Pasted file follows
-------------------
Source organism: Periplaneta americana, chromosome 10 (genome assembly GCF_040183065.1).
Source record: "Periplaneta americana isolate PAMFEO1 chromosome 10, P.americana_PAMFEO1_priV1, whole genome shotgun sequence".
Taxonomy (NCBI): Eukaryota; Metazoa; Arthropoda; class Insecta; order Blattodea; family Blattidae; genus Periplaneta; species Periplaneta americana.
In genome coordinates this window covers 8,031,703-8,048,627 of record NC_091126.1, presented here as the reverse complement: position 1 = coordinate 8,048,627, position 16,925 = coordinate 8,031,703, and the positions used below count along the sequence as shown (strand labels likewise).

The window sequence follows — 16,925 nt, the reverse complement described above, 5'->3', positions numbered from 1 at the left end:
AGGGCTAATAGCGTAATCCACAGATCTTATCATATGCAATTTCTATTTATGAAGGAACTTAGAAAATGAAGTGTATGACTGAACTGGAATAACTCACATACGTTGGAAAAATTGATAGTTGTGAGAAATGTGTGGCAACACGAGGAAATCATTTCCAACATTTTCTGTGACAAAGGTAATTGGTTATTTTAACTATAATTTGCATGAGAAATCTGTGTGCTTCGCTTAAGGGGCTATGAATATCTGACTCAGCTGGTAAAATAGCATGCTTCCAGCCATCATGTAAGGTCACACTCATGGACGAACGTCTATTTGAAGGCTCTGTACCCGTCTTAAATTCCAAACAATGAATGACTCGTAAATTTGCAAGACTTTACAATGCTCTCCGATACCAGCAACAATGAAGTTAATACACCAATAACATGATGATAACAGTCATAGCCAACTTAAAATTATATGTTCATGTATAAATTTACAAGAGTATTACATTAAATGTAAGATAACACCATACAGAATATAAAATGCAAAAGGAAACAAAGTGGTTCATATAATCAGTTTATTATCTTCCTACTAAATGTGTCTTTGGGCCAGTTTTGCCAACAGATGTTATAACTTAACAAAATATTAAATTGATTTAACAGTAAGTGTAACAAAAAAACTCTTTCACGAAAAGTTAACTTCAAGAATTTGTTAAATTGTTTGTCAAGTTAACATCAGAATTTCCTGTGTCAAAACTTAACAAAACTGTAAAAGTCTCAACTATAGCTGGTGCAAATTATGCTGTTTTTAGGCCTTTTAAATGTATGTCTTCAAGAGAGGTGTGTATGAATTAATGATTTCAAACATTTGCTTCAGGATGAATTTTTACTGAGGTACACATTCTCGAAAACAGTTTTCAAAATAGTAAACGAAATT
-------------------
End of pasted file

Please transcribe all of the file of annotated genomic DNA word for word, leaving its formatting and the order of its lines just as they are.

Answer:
Source organism: Periplaneta americana, chromosome 10 (genome assembly GCF_040183065.1).
Source record: "Periplaneta americana isolate PAMFEO1 chromosome 10, P.americana_PAMFEO1_priV1, whole genome shotgun sequence".
Taxonomy (NCBI): Eukaryota; Metazoa; Arthropoda; class Insecta; order Blattodea; family Blattidae; genus Periplaneta; species Periplaneta americana.
In genome coordinates this window covers 8,031,703-8,048,627 of record NC_091126.1, presented here as the reverse complement: position 1 = coordinate 8,048,627, position 16,925 = coordinate 8,031,703, and the positions used below count along the sequence as shown (strand labels likewise).

The window sequence follows — 16,925 nt, the reverse complement described above, 5'->3', positions numbered from 1 at the left end:
AGGGCTAATAGCGTAATCCACAGATCTTATCATATGCAATTTCTATTTATGAAGGAACTTAGAAAATGAAGTGTATGACTGAACTGGAATAACTCACATACGTTGGAAAAATTGATAGTTGTGAGAAATGTGTGGCAACACGAGGAAATCATTTCCAACATTTTCTGTGACAAAGGTAATTGGTTATTTTAACTATAATTTGCATGAGAAATCTGTGTGCTTCGCTTAAGGGGCTATGAATATCTGACTCAGCTGGTAAAATAGCATGCTTCCAGCCATCATGTAAGGTCACACTCATGGACGAACGTCTATTTGAAGGCTCTGTACCCGTCTTAAATTCCAAACAATGAATGACTCGTAAATTTGCAAGACTTTACAATGCTCTCCGATACCAGCAACAATGAAGTTAATACACCAATAACATGATGATAACAGTCATAGCCAACTTAAAATTATATGTTCATGTATAAATTTACAAGAGTATTACATTAAATGTAAGATAACACCATACAGAATATAAAATGCAAAAGGAAACAAAGTGGTTCATATAATCAGTTTATTATCTTCCTACTAAATGTGTCTTTGGGCCAGTTTTGCCAACAGATGTTATAACTTAACAAAATATTAAATTGATTTAACAGTAAGTGTAACAAAAAAACTCTTTCACGAAAAGTTAACTTCAAGAATTTGTTAAATTGTTTGTCAAGTTAACATCAGAATTTCCTGTGTCAAAACTTAACAAAACTGTAAAAGTCTCAACTATAGCTGGTGCAAATTATGCTGTTTTTAGGCCTTTTAAATGTATGTCTTCAAGAGAGGTGTGTATGAATTAATGATTTCAAACATTTGCTTCAGGATGAATTTTTACTGAGGTACACATTCTCGAAAACAGTTTTCAAAATAGTAAACGAAATT